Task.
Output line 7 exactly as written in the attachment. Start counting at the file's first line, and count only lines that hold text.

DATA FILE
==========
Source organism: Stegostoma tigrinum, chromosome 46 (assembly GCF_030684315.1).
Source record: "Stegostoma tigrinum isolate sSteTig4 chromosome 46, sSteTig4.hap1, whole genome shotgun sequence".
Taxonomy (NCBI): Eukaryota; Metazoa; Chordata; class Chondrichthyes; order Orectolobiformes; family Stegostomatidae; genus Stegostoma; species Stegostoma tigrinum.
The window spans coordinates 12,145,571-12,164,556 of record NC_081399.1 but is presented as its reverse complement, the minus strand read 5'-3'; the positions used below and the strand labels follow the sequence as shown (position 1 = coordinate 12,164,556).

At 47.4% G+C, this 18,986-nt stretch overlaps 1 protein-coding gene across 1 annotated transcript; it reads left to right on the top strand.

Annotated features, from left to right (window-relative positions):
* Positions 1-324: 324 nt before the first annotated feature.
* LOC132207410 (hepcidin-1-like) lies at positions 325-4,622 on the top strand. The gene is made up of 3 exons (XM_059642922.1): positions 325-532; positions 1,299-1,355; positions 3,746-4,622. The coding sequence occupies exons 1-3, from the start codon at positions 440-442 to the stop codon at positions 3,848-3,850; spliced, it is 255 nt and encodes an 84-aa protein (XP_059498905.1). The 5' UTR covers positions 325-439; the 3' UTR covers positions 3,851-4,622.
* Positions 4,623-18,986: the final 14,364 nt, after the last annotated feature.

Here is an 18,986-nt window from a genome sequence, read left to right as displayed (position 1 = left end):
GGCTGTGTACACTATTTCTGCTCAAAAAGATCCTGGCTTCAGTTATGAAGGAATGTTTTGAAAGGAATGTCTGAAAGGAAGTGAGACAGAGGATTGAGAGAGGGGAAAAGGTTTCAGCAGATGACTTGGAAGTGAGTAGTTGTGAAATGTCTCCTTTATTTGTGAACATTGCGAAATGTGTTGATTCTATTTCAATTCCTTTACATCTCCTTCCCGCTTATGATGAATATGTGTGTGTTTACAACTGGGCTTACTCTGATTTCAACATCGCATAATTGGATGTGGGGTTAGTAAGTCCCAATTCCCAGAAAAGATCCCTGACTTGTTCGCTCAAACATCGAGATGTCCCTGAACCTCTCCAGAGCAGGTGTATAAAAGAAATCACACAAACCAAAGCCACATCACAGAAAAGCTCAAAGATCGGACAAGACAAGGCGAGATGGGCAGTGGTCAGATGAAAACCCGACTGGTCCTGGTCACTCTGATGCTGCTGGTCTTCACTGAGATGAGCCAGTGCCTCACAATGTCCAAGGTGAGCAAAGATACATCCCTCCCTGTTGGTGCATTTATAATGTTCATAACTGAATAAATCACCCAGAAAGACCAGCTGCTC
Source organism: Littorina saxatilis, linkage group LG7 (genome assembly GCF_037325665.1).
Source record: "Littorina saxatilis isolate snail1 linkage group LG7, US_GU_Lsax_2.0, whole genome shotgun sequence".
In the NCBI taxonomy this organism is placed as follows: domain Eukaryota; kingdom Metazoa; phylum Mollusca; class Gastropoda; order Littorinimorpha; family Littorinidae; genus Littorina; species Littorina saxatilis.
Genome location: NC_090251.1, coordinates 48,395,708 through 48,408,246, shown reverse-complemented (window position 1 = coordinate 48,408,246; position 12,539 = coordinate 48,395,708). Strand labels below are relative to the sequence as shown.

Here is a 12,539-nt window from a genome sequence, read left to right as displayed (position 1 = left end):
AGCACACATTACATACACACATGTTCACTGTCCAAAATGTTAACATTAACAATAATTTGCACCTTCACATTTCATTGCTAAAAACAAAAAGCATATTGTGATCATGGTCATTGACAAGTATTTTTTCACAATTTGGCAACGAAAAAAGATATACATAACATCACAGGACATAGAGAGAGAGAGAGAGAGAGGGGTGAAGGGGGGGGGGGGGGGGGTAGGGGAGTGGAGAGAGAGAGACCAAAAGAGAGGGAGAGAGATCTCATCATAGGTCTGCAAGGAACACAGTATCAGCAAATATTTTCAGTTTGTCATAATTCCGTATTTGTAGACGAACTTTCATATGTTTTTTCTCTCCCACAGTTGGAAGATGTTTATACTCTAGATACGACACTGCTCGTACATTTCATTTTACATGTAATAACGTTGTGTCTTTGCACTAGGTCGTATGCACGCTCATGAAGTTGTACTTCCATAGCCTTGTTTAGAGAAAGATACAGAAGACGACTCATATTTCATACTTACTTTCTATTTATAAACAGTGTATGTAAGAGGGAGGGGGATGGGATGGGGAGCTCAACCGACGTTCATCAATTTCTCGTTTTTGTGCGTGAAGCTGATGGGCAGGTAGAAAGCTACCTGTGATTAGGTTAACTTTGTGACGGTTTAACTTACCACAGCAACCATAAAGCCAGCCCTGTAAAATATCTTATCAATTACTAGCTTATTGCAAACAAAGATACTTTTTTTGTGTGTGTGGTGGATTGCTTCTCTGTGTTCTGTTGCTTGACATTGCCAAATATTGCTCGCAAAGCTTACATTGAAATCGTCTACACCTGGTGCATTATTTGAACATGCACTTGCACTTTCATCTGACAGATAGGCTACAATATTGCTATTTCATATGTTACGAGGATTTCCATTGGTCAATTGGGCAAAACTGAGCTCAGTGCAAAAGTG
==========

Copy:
* Positions 1-324: 324 nt before the first annotated feature.